Farhad Azimi, the provincial governor, said consulate officials were assured that their buildings would be protected at all costs. Russia’s consulate in Mazar-e-Sharif, capital of Balkh, has “temporarily halted its operations because of the worsening situation in northern Afghanistan,” Russia’s TASS news agency quoted a senior official as saying. “The situation is unstable. Afghan troops have surrendered too many districts. Naturally, that triggers anxiety. So, many consulates [of other countries in Mazar-e-Sharif] have temporarily suspended their work pending clarification of the situation,” said Zamir Kabulov, Russia’s presidential envoy for Afghanistan.

Pakistani authorities, however, stressed that claims of their consulate being closed were “factually incorrect.” “The Consulates General of Pakistan in Afghanistan, including Mazar-e-Sharif, are open and functioning normally,” read a statement by the Pakistani Embassy in Kabul.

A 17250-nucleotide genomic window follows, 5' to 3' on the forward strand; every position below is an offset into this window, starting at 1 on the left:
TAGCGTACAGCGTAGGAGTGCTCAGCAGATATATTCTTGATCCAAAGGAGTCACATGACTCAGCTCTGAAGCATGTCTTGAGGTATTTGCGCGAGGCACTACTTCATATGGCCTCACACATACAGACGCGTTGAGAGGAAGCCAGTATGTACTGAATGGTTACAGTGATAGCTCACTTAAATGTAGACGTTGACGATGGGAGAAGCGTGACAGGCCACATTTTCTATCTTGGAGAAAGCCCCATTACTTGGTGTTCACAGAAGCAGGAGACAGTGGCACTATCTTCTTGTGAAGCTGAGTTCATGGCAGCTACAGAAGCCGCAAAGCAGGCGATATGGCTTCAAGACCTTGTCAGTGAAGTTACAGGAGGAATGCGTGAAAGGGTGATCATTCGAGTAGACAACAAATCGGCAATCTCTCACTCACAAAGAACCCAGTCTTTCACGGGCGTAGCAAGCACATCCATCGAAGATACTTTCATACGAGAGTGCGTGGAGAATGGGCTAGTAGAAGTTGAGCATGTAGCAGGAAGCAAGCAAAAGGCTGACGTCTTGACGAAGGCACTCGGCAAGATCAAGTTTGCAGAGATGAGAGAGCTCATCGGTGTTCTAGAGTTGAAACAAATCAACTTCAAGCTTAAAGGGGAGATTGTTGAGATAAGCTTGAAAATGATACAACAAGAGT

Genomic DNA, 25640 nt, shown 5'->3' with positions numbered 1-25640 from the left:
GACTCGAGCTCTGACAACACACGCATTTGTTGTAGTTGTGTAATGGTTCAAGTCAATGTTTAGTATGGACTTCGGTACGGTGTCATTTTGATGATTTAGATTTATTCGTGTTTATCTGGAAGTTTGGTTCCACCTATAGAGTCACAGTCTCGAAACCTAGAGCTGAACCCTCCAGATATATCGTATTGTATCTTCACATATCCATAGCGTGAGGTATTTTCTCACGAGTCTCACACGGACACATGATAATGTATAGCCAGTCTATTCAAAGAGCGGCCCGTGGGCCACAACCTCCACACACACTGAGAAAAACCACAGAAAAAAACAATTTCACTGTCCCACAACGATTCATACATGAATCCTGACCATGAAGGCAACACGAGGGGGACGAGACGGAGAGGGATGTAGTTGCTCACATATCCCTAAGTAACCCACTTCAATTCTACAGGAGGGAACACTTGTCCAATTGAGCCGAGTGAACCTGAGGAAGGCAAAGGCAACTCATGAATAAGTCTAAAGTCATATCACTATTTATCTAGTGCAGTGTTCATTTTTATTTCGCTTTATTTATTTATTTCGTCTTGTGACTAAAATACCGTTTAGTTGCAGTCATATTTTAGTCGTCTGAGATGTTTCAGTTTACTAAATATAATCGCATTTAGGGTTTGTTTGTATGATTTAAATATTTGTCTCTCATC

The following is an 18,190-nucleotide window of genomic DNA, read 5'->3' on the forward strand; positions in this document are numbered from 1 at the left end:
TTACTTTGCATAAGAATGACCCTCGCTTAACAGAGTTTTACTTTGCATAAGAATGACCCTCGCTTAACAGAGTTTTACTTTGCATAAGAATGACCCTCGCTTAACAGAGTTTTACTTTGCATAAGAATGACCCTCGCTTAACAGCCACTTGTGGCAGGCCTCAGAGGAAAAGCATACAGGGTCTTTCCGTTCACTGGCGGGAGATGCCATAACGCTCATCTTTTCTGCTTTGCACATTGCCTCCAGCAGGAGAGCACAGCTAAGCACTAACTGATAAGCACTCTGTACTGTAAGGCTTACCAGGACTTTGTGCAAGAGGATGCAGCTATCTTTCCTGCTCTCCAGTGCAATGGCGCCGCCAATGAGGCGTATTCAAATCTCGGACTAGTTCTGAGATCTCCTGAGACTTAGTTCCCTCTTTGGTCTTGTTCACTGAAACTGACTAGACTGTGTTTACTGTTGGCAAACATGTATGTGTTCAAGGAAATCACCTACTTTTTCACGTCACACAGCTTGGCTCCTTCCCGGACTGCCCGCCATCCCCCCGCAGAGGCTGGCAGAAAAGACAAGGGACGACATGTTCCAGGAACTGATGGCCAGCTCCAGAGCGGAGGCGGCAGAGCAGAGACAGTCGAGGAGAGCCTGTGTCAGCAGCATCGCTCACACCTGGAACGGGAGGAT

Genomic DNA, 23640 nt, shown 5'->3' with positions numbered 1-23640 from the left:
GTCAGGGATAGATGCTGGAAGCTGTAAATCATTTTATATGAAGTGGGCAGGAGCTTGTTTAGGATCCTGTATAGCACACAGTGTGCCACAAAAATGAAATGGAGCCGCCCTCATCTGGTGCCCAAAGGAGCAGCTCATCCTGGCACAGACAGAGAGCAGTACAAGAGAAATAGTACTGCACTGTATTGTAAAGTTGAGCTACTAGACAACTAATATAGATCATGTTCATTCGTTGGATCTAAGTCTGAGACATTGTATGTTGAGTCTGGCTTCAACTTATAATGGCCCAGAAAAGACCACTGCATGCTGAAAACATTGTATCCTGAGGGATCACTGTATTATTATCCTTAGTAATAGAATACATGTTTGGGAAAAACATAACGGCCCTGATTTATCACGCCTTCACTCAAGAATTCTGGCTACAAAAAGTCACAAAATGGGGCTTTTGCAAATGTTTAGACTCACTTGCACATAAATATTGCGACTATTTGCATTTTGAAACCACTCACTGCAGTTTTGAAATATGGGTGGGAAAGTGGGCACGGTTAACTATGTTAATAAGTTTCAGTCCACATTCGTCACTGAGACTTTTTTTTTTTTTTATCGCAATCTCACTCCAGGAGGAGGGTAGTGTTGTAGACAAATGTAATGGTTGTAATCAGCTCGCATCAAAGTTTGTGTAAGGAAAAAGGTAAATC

“However, due to deteriorating situation of COVID-19 in the country, the Embassy and all Consulates General in Afghanistan, including Mazar-e-Sharif, have temporarily closed its consular sections for issuance of manual visas. However, on-line visa services are operational and issuing visas on daily basis.”

Turkey’s Embassy in Kabul said its consulate in Mazar-e-Sharif remains open, as it advised Turkish citizens against travelling to the northern provinces of Afghanistan, including Balkh. India also urged its citizens in Afghanistan to exercise utmost vigilance and caution amid escalating violence.

The Indian Embassy in Kabul has claimed that reports of its consulates and embassies closing in Kandahar and Mazar are incorrect. All offices are open and functioning, it added. It, however, also said that India is closely monitoring the security situation in Kandahar and Mazar cities.

The US Embassy clarified that it will continue to have “a robust diplomatic presence in Kabul.” “We have no plans to close the embassy,” the US mission said in a statement, adding that Washington was aware of the security challenges and ready to “adjust the presence as necessary to address these challenges.” Reports suggest that the diplomatic missions of Afghanistan’s northern neighbors Uzbekistan, Kazakhstan, and Turkmenistan have also limited issuance of visas.